Photo by philipjbigg

On May 19, the Supreme Court of India recognized prostitution as a profession and declared that prostitutes are entitled to dignity and constitutional rights.

Prostitution is not illegal in India, but certain activities related to prostitution may be considered illegal. For example, the Indian Penal Code the following activities are punishable by law — pimping, renting out property for running brothels, abducting or inducing a person for prostitution

According to the Indian Penal Code (IPC), prostitution in its broader sense is not really illegal per se, but there are certain activities which constitute a major part of prostitution that are punishable under certain provisions of the act, which are: Soliciting prostitution services in public places. carrying out prostitution activities in hotels, indulging in prostitution by arranging for a sex worker, arrangement of a sexual act with a customer.

The changes anticipated by the India Supreme Court’s declaration supporting the constitutional rights of prostitutes may assist prostitutes who have been a victim of crime to more freely assert their legal rights. In the arrest or prosecution of a brothel owner, or the prosecution of a procurer or pimp, the prostitute may be protected from prosecution. Prostitutes who are victims of sexual assault will be given all of the same services as a survivor of sexual assault, including immediate medical attention.

Thailand criminal law is similar in that prostitution in Thailand is not in itself illegal, but many of the activities associated with it are illegal.   For example, The Thailand criminal law Section 286 criminalizes “pimping” or profiting from their earnings of a prostitute as follows:  Any person, being over sixteen years of age, subsists on the earning of a prostitute, even it is some part of her incomes, shall be punished with imprisonment of seven to twenty years and fined of fourteen thousand to forty thousand Baht, or imprisonment for life.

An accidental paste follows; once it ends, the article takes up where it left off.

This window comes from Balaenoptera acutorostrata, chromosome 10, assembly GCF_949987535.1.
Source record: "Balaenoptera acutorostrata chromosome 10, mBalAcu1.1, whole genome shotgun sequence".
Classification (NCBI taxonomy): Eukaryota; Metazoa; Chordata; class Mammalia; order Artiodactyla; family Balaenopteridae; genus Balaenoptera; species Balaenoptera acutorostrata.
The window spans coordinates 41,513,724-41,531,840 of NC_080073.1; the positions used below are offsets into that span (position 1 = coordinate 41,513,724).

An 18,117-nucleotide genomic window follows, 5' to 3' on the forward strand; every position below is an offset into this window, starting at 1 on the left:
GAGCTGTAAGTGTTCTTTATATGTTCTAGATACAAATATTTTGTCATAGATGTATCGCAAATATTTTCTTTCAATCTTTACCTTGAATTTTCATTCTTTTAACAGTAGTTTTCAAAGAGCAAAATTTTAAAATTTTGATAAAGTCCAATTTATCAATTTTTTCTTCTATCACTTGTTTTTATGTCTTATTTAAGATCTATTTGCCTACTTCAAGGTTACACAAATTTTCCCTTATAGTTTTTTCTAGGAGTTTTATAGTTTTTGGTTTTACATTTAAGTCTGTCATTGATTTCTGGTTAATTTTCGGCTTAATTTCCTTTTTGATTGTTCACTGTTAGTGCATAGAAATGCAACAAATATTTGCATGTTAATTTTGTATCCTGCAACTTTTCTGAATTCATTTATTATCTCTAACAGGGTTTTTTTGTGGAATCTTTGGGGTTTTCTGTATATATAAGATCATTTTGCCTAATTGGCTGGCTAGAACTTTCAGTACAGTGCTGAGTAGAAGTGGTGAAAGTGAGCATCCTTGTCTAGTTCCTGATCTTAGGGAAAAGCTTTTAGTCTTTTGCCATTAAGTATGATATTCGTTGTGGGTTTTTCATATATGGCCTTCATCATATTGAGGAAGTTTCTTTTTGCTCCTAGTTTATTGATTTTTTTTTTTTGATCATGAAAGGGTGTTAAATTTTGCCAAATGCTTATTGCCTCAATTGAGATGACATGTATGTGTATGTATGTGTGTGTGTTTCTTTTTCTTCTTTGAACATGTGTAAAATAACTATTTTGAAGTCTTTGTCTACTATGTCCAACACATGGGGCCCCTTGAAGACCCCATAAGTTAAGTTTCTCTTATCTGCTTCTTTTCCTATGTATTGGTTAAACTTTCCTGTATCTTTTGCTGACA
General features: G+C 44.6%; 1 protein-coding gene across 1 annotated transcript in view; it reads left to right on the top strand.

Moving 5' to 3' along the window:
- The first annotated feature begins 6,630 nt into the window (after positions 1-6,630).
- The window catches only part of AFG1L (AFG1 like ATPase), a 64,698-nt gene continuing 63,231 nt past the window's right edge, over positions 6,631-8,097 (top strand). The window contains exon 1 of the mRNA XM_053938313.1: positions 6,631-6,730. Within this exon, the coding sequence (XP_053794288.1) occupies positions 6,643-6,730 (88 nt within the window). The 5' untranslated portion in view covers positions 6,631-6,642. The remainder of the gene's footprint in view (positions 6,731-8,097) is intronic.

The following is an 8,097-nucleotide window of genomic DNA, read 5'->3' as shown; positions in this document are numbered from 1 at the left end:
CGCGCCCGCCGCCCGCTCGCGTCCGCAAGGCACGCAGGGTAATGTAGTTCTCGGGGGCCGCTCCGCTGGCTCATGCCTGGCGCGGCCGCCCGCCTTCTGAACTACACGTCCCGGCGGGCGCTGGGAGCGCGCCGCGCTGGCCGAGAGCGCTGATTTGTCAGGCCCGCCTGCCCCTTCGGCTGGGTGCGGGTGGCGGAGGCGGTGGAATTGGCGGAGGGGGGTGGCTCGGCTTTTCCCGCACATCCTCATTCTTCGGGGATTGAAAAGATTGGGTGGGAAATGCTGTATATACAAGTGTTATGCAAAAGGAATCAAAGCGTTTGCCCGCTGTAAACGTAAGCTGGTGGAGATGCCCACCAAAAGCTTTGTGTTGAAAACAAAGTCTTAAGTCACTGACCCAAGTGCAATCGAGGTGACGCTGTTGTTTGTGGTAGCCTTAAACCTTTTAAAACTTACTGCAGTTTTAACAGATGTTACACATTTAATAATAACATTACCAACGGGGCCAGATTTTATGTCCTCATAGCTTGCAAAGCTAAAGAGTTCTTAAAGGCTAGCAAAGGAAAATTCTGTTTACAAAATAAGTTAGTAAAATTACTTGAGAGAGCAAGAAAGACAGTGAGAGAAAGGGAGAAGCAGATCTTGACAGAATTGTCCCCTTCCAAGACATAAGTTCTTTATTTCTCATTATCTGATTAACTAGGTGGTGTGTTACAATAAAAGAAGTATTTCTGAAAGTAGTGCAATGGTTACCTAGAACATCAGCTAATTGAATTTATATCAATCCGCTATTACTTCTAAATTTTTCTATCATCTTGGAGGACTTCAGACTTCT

Photo by Marco Verch Professional Photographer

Thailand’s new Personal Data Protection Law has became official law on June 1, 2022. The law has been introduced to the public as protecting rights to privacy by criminalizing the use of private data by persons and organizations without the person’s consent. In the modern digital world, the law would have a big effect on journalists and social media bloggers.

The Data Protection law may put journalists and bloggers at risk for expressing fair comments on important political and social issues. According to Jiraporn Thongphong, a criminal defense attorney in Thailand, Unless a journalist or someone on social media can prove that comment fits within a particulars exceptions described in the new law, that person faces penalties of imprisonment for up to 1 year. The exceptions to the prohibitions on data stated in the new law include:

  1. Protecting Health and Safety
  2. Public Interest
  3. Statistical Research

However, questions such as what information is actually in the public interest or supports public safety are normal issues that are normally controversial. Hitler’s racial laws were based on public health and led to the murder of millions of innocent people in Europe. Pol Pot’s policies of economic redistribution and societal restructuring in Cambodia were also considered in the “public interest but led to the senseless deaths of millions.

Free speech is an important right and meets to be prattled against preventing overreaching laws. Moreover, Thailand’s constitution supports freedom of speech pursuant to Section 34 which states, in part: “A person shall enjoy the liberty to express opinions, make speeches, write, print,publicize and express by other means.

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